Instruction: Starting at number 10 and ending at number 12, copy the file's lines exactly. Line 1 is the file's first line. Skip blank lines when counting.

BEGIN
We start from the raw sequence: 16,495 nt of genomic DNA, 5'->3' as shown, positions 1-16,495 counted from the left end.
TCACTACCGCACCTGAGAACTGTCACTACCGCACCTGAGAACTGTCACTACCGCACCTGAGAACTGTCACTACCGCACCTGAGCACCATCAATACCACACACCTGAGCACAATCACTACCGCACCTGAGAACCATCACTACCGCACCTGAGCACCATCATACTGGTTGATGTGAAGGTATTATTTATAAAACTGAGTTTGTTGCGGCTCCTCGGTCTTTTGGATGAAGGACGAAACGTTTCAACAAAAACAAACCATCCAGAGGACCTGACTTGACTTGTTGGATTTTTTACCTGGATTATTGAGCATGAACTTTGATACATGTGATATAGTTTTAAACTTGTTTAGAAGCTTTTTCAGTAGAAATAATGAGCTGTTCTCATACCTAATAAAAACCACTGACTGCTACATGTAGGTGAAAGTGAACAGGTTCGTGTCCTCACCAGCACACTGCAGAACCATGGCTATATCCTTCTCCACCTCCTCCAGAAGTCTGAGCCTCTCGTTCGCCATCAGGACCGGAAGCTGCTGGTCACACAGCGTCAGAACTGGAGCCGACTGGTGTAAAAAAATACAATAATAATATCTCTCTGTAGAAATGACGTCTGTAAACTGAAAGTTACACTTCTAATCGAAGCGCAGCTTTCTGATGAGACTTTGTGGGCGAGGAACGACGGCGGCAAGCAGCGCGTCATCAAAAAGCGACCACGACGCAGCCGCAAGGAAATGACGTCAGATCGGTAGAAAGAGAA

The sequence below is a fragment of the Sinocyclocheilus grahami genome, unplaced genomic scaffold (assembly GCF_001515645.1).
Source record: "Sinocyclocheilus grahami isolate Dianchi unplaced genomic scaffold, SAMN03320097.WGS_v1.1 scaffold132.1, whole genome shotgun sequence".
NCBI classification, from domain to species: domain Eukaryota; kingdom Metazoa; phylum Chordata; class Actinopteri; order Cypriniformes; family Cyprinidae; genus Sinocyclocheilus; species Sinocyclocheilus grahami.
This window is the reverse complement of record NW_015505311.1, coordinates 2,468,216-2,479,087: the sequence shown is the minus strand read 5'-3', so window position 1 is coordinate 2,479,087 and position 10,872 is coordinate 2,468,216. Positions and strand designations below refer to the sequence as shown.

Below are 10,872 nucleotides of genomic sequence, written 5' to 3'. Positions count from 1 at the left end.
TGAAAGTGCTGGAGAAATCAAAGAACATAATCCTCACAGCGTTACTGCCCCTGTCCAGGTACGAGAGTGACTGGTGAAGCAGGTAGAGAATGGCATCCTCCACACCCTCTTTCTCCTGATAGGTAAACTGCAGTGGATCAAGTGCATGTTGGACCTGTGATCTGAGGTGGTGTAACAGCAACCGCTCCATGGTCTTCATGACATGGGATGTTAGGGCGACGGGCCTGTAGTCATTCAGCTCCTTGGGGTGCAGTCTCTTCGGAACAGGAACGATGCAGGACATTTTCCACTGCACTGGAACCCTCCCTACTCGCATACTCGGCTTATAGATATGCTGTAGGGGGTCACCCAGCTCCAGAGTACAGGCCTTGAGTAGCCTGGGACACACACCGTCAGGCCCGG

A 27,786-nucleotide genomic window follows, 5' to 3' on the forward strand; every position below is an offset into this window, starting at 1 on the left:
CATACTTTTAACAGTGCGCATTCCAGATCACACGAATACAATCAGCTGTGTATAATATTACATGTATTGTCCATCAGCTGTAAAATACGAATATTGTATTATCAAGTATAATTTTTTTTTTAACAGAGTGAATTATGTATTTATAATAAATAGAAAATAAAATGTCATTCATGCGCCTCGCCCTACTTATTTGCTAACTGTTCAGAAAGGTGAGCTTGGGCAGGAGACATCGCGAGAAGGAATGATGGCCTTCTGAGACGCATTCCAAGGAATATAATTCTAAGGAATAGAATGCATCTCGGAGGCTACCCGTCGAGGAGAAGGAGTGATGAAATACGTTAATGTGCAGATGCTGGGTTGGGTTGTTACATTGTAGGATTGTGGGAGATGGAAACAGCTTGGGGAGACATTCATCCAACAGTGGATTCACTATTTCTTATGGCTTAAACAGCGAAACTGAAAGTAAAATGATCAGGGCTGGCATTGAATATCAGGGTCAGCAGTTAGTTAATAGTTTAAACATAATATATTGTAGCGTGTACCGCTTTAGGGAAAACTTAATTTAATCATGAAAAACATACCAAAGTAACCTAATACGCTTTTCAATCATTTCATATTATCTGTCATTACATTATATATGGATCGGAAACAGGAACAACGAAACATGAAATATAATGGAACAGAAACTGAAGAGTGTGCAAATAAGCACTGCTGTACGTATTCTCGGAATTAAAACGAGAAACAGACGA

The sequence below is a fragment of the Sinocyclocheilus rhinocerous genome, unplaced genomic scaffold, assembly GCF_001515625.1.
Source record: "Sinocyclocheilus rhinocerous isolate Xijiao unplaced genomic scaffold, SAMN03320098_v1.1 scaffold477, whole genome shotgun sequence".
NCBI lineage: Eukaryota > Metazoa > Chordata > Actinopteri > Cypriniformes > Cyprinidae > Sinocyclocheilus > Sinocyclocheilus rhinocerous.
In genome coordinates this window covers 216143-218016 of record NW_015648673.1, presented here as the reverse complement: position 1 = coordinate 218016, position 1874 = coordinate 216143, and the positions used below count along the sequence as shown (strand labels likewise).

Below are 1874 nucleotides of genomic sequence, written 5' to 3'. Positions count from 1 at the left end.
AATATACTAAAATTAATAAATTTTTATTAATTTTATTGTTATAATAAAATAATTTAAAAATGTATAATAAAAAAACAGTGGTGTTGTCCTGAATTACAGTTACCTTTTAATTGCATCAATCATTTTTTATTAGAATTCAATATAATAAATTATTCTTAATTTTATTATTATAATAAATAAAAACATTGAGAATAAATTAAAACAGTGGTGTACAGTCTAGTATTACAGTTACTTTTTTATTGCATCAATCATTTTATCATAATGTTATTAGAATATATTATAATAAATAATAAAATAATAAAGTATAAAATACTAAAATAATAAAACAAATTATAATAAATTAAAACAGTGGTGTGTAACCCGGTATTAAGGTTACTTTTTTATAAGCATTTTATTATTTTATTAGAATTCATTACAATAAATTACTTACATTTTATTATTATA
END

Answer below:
CATACTTTTAACAGTGCGCATTCCAGATCACACGAATACAATCAGCTGTGTATAATATTACATGTATTGTCCATCAGCTGTAAAATACGAATATTGTATTATCAAGTATAATTTTTTTTTTAACAGAGTGAATTATGTATTTATAATAAATAGAAAATAAAATGTCATTCATGCGCCTCGCCCTACTTATTTGCTAACTGTTCAGAAAGGTGAGCTTGGGCAGGAGACATCGCGAGAAGGAATGATGGCCTTCTGAGACGCATTCCAAGGAATATAATTCTAAGGAATAGAATGCATCTCGGAGGCTACCCGTCGAGGAGAAGGAGTGATGAAATACGTTAATGTGCAGATGCTGGGTTGGGTTGTTACATTGTAGGATTGTGGGAGATGGAAACAGCTTGGGGAGACATTCATCCAACAGTGGATTCACTATTTCTTATGGCTTAAACAGCGAAACTGAAAGTAAAATGATCAGGGCTGGCATTGAATATCAGGGTCAGCAGTTAGTTAATAGTTTAAACATAATATATTGTAGCGTGTACCGCTTTAGGGAAAACTTAATTTAATCATGAAAAACATACCAAAGTAACCTAATACGCTTTTCAATCATTTCATATTATCTGTCATTACATTATATATGGATCGGAAACAGGAACAACGAAACATGAAATATAATGGAACAGAAACTGAAGAGTGTGCAAATAAGCACTGCTGTACGTATTCTCGGAATTAAAACGAGAAACAGACGA

The sequence below is a fragment of the Sinocyclocheilus rhinocerous genome, unplaced genomic scaffold, assembly GCF_001515625.1.
Source record: "Sinocyclocheilus rhinocerous isolate Xijiao unplaced genomic scaffold, SAMN03320098_v1.1 scaffold477, whole genome shotgun sequence".